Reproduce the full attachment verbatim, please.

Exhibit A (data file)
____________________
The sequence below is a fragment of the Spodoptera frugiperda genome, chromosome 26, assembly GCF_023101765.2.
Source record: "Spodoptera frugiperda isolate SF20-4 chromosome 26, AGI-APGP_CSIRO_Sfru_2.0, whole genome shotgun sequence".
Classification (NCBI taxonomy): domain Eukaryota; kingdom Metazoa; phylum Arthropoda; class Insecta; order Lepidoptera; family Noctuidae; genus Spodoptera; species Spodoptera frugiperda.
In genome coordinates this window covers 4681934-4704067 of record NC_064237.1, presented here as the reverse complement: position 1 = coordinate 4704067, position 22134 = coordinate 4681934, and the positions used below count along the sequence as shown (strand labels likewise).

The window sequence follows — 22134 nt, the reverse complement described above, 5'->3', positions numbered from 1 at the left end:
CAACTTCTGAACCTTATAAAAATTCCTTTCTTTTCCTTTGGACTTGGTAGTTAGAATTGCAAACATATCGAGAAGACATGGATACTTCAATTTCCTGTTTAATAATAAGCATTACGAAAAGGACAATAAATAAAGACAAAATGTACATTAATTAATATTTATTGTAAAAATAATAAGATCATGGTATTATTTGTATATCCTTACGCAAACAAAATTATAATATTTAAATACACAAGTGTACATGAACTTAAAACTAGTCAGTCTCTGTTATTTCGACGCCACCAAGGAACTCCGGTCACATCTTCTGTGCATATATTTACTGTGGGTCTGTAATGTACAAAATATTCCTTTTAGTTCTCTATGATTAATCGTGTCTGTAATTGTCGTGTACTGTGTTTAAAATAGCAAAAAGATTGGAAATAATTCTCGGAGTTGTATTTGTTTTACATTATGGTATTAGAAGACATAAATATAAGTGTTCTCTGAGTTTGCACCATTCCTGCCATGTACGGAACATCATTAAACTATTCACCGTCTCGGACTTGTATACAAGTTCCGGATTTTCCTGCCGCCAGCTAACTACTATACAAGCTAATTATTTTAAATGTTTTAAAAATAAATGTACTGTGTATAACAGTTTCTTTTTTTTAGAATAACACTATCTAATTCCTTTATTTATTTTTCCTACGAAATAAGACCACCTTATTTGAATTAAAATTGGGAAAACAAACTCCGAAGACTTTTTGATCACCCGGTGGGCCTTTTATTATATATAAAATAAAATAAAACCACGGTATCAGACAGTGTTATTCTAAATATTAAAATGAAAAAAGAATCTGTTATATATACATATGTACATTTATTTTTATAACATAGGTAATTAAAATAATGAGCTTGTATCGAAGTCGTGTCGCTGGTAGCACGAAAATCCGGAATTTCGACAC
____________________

The sequence below is a fragment of the Spodoptera frugiperda genome, chromosome 26, assembly GCF_023101765.2.
Source record: "Spodoptera frugiperda isolate SF20-4 chromosome 26, AGI-APGP_CSIRO_Sfru_2.0, whole genome shotgun sequence".
Classification (NCBI taxonomy): domain Eukaryota; kingdom Metazoa; phylum Arthropoda; class Insecta; order Lepidoptera; family Noctuidae; genus Spodoptera; species Spodoptera frugiperda.
In genome coordinates this window covers 4681934-4704067 of record NC_064237.1, presented here as the reverse complement: position 1 = coordinate 4704067, position 22134 = coordinate 4681934, and the positions used below count along the sequence as shown (strand labels likewise).

The window sequence follows — 22134 nt, the reverse complement described above, 5'->3', positions numbered from 1 at the left end:
CAACTTCTGAACCTTATAAAAATTCCTTTCTTTTCCTTTGGACTTGGTAGTTAGAATTGCAAACATATCGAGAAGACATGGATACTTCAATTTCCTGTTTAATAATAAGCATTACGAAAAGGACAATAAATAAAGACAAAATGTACATTAATTAATATTTATTGTAAAAATAATAAGATCATGGTATTATTTGTATATCCTTACGCAAACAAAATTATAATATTTAAATACACAAGTGTACATGAACTTAAAACTAGTCAGTCTCTGTTATTTCGACGCCACCAAGGAACTCCGGTCACATCTTCTGTGCATATATTTACTGTGGGTCTGTAATGTACAAAATATTCCTTTTAGTTCTCTATGATTAATCGTGTCTGTAATTGTCGTGTACTGTGTTTAAAATAGCAAAAAGATTGGAAATAATTCTCGGAGTTGTATTTGTTTTACATTATGGTATTAGAAGACATAAATATAAGTGTTCTCTGAGTTTGCACCATTCCTGCCATGTACGGAACATCATTAAACTATTCACCGTCTCGGACTTGTATACAAGTTCCGGATTTTCCTGCCGCCAGCTAACTACTATACAAGCTAATTATTTTAAATGTTTTAAAAATAAATGTACTGTGTATAACAGTTTCTTTTTTTTAGAATAACACTATCTAATTCCTTTATTTATTTTTCCTACGAAATAAGACCACCTTATTTGAATTAAAATTGGGAAAACAAACTCCGAAGACTTTTTGATCACCCGGTGGGCCTTTTATTATATATAAAATAAAATAAAACCACGGTATCAGACAGTGTTATTCTAAATATTAAAATGAAAAAAGAATCTGTTATATATACATATGTACATTTATTTTTATAACATAGGTAATTAAAATAATGAGCTTGTATCGAAGTCGTGTCGCTGGTAGCACGAAAATCCGGAATTTCGACAC